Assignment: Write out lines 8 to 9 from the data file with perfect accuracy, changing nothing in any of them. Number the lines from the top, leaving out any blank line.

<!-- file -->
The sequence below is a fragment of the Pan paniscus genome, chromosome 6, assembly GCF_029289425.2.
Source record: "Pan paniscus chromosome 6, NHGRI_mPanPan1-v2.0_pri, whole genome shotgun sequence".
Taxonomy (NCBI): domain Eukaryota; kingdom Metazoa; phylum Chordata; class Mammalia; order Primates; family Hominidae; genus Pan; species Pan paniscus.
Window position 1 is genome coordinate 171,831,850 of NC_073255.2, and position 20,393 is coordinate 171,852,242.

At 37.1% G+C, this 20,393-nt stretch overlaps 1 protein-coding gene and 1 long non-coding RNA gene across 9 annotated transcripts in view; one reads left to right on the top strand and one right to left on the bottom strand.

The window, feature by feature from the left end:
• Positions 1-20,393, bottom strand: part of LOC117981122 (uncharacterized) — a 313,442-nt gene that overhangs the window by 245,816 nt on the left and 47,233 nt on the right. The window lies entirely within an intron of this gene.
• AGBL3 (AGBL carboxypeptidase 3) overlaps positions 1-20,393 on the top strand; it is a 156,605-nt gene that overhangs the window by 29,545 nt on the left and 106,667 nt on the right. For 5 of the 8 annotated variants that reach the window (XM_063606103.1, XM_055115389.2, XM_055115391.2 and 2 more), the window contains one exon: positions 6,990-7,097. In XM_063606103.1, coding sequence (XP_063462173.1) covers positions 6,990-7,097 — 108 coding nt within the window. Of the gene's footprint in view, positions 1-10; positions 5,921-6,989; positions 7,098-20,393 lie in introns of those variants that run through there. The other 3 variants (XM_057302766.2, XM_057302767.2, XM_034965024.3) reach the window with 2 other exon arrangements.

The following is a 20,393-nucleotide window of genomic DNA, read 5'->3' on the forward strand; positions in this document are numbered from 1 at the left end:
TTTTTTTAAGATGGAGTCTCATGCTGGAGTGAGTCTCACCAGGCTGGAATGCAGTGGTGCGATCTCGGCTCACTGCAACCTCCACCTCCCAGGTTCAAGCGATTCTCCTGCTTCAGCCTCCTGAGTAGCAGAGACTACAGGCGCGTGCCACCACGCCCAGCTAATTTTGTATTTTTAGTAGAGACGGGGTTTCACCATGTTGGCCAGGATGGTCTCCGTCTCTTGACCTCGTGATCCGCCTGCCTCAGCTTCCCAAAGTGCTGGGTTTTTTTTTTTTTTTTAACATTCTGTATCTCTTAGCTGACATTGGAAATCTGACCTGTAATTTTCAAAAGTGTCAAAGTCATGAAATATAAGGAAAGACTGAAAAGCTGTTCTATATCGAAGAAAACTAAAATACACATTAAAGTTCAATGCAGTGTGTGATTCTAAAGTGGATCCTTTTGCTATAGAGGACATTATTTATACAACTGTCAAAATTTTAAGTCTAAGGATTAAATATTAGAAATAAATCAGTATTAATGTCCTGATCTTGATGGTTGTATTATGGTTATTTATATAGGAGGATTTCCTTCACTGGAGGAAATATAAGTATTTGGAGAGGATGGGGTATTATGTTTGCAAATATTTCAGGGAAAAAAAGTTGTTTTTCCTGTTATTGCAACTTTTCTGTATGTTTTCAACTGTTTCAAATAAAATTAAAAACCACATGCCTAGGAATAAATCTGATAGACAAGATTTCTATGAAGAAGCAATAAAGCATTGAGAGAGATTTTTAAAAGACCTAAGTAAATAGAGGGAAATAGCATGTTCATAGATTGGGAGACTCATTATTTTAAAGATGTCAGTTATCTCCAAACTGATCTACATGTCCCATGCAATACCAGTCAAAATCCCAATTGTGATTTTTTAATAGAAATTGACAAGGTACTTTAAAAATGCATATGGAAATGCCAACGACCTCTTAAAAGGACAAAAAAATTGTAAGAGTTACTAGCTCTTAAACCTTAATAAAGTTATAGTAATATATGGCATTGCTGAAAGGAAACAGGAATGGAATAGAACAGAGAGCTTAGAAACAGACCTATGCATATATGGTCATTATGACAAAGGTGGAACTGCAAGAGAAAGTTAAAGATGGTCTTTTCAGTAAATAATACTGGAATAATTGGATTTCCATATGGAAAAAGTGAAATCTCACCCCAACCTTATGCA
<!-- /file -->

• AGBL3 (AGBL carboxypeptidase 3) overlaps positions 1-20,393 on the top strand; it is a 156,605-nt gene that overhangs the window by 29,545 nt on the left and 106,667 nt on the right. For 5 of the 8 annotated variants that reach the window (XM_063606103.1, XM_055115389.2, XM_055115391.2 and 2 more), the window contains one exon: positions 6,990-7,097. In XM_063606103.1, coding sequence (XP_063462173.1) covers positions 6,990-7,097 — 108 coding nt within the window. Of the gene's footprint in view, positions 1-10; positions 5,921-6,989; positions 7,098-20,393 lie in introns of those variants that run through there. The other 3 variants (XM_057302766.2, XM_057302767.2, XM_034965024.3) reach the window with 2 other exon arrangements.

The following is a 20,393-nucleotide window of genomic DNA, read 5'->3' on the forward strand; positions in this document are numbered from 1 at the left end: